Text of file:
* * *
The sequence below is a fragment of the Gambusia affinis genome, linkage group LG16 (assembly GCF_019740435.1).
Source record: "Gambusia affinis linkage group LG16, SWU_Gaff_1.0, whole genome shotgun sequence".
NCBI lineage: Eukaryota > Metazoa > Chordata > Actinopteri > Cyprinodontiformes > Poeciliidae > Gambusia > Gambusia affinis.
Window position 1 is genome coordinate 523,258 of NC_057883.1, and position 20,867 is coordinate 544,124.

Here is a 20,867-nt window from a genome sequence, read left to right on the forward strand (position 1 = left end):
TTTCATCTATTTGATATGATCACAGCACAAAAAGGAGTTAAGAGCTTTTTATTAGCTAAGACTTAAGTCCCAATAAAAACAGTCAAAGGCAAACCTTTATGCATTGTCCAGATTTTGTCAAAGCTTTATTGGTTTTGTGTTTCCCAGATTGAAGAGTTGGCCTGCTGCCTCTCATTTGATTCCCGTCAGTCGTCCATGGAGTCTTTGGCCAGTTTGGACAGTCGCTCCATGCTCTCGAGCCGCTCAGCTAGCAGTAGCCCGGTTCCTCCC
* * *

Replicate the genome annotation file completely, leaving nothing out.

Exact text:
The sequence below is a fragment of the Gambusia affinis genome, linkage group LG16 (assembly GCF_019740435.1).
Source record: "Gambusia affinis linkage group LG16, SWU_Gaff_1.0, whole genome shotgun sequence".
NCBI lineage: Eukaryota > Metazoa > Chordata > Actinopteri > Cyprinodontiformes > Poeciliidae > Gambusia > Gambusia affinis.
Window position 1 is genome coordinate 523,258 of NC_057883.1, and position 20,867 is coordinate 544,124.

Here is a 20,867-nt window from a genome sequence, read left to right on the forward strand (position 1 = left end):
TTTCATCTATTTGATATGATCACAGCACAAAAAGGAGTTAAGAGCTTTTTATTAGCTAAGACTTAAGTCCCAATAAAAACAGTCAAAGGCAAACCTTTATGCATTGTCCAGATTTTGTCAAAGCTTTATTGGTTTTGTGTTTCCCAGATTGAAGAGTTGGCCTGCTGCCTCTCATTTGATTCCCGTCAGTCGTCCATGGAGTCTTTGGCCAGTTTGGACAGTCGCTCCATGCTCTCGAGCCGCTCAGCTAGCAGTAGCCCGGTTCCTCCC